The Couch family had its roots in Fairfield, later Redding. Edward Couch (1792-1856) was born in Redding and died there; his wife Betsey Marchant (1794-1870) was also born in Redding. Both are buried in Redding’s Umpawaug Cemetery.Their son, Edward J. Couch (1828-1907) was born in Redding but moved to Ridgefield where his parents had bought property in 1849. Edward J. Couch, who became a hatter and spent time in Troy, N.Y., Charleston, S.C., and St. Louis, Mo., married Mary Jane Hawley (1835-1919) of South Salem, N.Y., a descendant of Ridgefield’s first minister, in 1858. They had two children, Ida F. Couch, born in 1871, and Edward S. Couch, born in 1879. The family’s property in Ridgefield centered around the farmhouse at 162 Branchville Road and Edward J. Couch, having abandoned the hatting trade, devoted himself to his farm and real estate interests, at which he was quite successful. He also served at various times as selectman, judge of probate, and town clerk.
As the Commemorative Biographical Record of Fairfield County (1899) termed it, “Of late years he has been interested in real estate, and by judicious investments has acquired a comfortable competency. He is a director of the Ridgefield Savings Bank. Mr. Couch has traveled widely, covering in one trip in 1895 10,000 miles in the United States. He is much interested in pomology, is a member of the American Pomological Society, and in the trip (some seventy members forming the party) just mentioned, to California, etc., in 1895, the greatest hospitality was extended them. He has given natural history considerable study, and has an excellent collection of works on that subject, as well as a very large collection of birds, all his own mounting, as he is quite a skilled taxidermist.”
Edward J. Couch’s collection of birds led to the Ridgefield Historical Society’s acquisition of the Couch collection, although, unfortunately, the taxidermied birds have disappeared. Their last known location was Ridgefield’s Center School.
A story in the Oct. 5, 1933 Ridgefield Press had reported, “Couch Collection Formally Given Center School — Outstanding Collection of Wild Bird Specimens Presented at School Exercises.” The indefinite loan of the collection, said to include two carrier pigeons as well as a “Golden Eagle from the Farmingville section, and a white rat from a South Norwalk factory,” was made by Miss Margaret C. Beazell, Couch’s granddaughter, who was then “sketching in Yorkshire, England.”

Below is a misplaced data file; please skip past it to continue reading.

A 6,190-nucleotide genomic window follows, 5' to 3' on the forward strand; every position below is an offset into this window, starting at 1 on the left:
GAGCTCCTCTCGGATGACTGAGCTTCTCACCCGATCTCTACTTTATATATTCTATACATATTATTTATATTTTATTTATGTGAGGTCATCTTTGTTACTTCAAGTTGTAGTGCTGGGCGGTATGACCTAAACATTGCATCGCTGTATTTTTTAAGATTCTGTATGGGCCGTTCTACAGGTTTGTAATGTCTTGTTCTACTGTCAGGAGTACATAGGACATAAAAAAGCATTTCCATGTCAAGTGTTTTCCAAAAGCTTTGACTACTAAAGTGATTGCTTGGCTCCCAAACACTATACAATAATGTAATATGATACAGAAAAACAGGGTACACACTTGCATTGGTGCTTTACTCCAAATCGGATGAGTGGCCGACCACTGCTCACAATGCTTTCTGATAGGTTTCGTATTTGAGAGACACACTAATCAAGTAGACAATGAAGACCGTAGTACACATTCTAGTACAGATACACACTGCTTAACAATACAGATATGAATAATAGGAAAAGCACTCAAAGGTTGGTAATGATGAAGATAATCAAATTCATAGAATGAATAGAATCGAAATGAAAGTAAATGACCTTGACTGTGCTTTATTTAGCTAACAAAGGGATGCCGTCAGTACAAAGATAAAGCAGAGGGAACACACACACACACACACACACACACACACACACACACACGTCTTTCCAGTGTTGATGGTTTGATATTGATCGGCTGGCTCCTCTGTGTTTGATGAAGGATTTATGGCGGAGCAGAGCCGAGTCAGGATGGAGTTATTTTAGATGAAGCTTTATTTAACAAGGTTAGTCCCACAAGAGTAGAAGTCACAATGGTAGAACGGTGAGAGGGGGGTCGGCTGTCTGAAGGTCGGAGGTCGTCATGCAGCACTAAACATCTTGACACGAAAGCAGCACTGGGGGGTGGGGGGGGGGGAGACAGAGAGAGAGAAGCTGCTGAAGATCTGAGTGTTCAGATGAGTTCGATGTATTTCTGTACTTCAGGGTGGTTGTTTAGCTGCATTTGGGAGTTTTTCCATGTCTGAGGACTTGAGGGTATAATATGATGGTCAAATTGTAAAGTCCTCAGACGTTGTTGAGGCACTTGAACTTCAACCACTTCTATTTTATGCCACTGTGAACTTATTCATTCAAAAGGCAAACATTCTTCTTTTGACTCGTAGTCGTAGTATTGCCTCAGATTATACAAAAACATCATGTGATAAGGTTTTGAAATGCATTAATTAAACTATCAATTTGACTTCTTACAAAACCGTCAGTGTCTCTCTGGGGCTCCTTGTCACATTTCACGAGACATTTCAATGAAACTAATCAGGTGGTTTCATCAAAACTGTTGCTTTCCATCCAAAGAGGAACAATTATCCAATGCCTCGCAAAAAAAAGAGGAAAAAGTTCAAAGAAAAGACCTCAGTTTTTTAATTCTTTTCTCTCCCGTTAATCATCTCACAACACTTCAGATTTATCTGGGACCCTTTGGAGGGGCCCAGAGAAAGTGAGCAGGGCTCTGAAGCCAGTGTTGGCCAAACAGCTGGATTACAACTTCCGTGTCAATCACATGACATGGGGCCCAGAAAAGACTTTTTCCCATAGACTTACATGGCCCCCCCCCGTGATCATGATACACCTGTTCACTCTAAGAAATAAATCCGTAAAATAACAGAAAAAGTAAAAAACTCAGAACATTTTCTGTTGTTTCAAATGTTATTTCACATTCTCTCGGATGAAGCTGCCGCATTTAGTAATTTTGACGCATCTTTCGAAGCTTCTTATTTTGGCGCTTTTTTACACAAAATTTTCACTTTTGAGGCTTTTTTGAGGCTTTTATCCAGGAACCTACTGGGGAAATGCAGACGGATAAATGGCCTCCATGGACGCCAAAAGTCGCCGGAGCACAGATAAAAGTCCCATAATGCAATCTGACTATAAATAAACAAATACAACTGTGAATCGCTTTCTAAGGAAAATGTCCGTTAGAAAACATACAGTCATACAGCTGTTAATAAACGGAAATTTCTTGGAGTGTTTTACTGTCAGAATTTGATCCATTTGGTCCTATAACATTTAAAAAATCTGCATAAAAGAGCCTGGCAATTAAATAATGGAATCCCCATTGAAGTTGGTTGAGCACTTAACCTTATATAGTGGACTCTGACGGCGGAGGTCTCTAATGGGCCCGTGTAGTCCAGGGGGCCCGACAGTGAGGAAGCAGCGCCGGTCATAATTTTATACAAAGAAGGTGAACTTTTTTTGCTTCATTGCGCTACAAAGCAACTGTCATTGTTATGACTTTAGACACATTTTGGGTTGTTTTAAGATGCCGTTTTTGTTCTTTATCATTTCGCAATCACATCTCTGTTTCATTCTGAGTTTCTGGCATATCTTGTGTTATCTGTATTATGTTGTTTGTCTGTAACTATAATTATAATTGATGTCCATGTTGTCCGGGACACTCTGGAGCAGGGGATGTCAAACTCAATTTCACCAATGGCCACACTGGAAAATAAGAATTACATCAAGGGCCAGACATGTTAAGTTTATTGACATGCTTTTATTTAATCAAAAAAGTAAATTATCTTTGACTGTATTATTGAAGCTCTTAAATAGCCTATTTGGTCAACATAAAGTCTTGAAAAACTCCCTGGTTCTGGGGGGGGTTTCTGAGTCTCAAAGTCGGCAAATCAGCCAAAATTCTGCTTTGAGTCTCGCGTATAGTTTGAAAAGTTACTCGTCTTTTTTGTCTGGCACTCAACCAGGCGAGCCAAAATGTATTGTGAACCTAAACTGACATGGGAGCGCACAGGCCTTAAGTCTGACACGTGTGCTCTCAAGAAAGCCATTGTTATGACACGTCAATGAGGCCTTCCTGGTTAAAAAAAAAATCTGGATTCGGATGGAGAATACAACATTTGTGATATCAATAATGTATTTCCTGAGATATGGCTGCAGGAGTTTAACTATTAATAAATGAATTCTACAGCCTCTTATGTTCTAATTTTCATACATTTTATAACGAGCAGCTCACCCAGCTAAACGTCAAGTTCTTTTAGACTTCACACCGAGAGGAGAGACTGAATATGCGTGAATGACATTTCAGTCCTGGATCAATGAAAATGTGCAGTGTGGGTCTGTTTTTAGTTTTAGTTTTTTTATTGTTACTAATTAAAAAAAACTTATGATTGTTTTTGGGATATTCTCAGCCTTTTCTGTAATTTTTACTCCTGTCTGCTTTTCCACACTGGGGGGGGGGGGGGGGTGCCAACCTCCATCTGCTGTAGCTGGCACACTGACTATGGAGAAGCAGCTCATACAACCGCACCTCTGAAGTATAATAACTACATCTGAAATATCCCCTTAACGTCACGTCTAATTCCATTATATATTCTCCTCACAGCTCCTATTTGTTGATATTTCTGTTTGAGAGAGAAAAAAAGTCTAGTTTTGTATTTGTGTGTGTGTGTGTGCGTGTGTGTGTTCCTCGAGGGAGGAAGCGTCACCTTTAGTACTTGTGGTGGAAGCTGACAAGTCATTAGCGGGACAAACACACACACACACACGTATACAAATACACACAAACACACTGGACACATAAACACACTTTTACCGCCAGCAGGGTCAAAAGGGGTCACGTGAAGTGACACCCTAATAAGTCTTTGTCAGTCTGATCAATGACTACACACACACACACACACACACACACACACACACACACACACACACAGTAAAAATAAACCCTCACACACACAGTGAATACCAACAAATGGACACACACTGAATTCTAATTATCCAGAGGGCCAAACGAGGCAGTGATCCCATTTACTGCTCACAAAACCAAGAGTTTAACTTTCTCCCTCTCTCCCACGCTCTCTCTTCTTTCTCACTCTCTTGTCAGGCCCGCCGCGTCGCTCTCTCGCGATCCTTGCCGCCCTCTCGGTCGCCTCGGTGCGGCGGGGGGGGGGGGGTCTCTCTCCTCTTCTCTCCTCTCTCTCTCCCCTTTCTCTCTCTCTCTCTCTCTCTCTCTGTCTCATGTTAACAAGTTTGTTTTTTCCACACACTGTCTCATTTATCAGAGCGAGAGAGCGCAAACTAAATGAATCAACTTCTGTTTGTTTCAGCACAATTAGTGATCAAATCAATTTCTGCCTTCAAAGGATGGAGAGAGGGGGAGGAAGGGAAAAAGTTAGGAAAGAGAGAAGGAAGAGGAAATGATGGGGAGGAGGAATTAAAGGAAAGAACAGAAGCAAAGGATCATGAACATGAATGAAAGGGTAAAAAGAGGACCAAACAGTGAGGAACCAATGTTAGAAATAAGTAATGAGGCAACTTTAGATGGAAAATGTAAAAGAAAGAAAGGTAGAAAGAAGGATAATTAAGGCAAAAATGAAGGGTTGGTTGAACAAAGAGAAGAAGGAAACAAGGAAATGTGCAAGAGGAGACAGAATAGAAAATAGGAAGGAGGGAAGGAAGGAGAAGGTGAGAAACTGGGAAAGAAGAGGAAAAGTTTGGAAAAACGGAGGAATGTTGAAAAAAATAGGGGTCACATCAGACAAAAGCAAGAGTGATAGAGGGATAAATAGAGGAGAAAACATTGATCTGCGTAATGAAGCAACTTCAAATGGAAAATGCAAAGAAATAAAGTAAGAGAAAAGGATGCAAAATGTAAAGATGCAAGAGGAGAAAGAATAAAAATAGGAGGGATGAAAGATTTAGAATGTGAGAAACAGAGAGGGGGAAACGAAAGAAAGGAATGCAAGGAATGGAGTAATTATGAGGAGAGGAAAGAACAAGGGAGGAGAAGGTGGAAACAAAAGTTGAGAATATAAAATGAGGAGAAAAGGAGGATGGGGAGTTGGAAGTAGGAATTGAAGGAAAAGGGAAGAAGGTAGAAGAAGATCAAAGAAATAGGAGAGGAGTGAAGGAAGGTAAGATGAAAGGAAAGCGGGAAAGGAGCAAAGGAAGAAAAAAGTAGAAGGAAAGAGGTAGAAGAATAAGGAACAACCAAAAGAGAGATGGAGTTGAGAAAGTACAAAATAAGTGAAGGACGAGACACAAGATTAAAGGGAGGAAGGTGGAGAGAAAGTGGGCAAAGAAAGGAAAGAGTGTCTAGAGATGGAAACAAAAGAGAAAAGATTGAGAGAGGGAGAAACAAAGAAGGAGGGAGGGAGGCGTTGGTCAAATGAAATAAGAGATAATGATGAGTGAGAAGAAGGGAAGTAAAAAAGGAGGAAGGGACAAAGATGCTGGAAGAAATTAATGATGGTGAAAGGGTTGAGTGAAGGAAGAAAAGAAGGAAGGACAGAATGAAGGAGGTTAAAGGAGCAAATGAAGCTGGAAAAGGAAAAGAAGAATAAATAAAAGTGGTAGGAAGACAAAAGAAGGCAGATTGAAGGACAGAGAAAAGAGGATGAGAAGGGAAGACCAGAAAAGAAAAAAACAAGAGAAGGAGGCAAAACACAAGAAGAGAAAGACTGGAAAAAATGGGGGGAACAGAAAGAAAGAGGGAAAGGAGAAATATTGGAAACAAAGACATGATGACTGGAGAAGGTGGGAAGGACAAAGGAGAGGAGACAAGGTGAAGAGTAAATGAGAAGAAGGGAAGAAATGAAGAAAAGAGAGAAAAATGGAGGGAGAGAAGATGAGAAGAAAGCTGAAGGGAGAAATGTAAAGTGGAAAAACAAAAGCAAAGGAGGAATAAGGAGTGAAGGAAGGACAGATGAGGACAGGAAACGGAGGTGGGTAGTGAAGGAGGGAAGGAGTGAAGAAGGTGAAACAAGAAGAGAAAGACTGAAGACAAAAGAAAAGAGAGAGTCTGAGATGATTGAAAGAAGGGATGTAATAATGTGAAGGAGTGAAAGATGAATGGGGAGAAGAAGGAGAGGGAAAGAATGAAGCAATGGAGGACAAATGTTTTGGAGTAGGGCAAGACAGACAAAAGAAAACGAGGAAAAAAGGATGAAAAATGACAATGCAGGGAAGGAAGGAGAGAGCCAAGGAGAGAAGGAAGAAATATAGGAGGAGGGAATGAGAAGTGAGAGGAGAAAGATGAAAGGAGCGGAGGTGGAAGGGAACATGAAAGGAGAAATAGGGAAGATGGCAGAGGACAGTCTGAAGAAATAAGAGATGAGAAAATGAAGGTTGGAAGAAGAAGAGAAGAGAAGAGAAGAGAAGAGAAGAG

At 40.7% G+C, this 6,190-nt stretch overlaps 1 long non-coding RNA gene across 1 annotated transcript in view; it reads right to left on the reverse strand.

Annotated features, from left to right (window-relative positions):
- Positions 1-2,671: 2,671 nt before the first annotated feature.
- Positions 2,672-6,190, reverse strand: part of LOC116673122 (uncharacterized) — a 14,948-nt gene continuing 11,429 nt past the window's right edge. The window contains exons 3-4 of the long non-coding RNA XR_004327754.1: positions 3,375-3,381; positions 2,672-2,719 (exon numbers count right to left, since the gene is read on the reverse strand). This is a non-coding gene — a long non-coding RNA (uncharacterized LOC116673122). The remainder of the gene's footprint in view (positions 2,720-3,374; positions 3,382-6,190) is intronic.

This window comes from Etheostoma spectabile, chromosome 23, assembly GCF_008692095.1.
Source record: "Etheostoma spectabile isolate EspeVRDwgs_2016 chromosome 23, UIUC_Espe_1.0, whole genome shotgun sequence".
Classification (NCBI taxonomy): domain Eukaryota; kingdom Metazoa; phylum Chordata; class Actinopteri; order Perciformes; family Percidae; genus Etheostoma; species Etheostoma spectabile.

The mystery of the birds
An exhibit at the Aldrich Contemporary Art Museum of Ridgefield that was organized in 1999 inspired artist Bill Barrette of New York City to begin a quest to track down the birds. The Center School was torn down in 1955 and there were no records of the bird collection ever being returned to the Couch descendants. Margaret Beazel Asson, who loaned the birds to the school, sold the family home in Ridgefield in 1966 and at that time donated a large collection of women’s clothing from the 19th Century to the Keeler Tavern Museum; there was no mention of the birds, nor did her estate list the collection.
In his research, Mr. Barrette enlisted the help of Jeanne Timpanelli and reached out to sources that eventually led to a distant relative of Edward J. Couch in King of Prussia, Pa. David Freeman shared the collection of materials from eight generations of the Couch family with Mr. Barrette and agreed to donate the material to the planned Ridgefield Historical Society, in care of Mrs. Timpanelli.
While his search for the original taxidermied birds went unfulfilled, Bill Barrette’s entry in the exhibit Playing Off Time at the Aldrich Museum, styled as a “cabinet of curiosities,” was a tribute to the Couch family and its history, which, he told The Ridgefield Press, was the point. His work, The Bird Collector, “wasn’t just the birds that I was interested in, it was what they represented,” which turned out to be a family whose roots in Connecticut history went back to the late 1600s.
And that family’s history, plus Mr. Barrette’s work (purchased by an anonymous donor), are part of the permanent collection at the Ridgefield Historical Society.
The West Lane/Peter Parley Schoolhouse: A lasting legacy of the Ridgefield Garden Club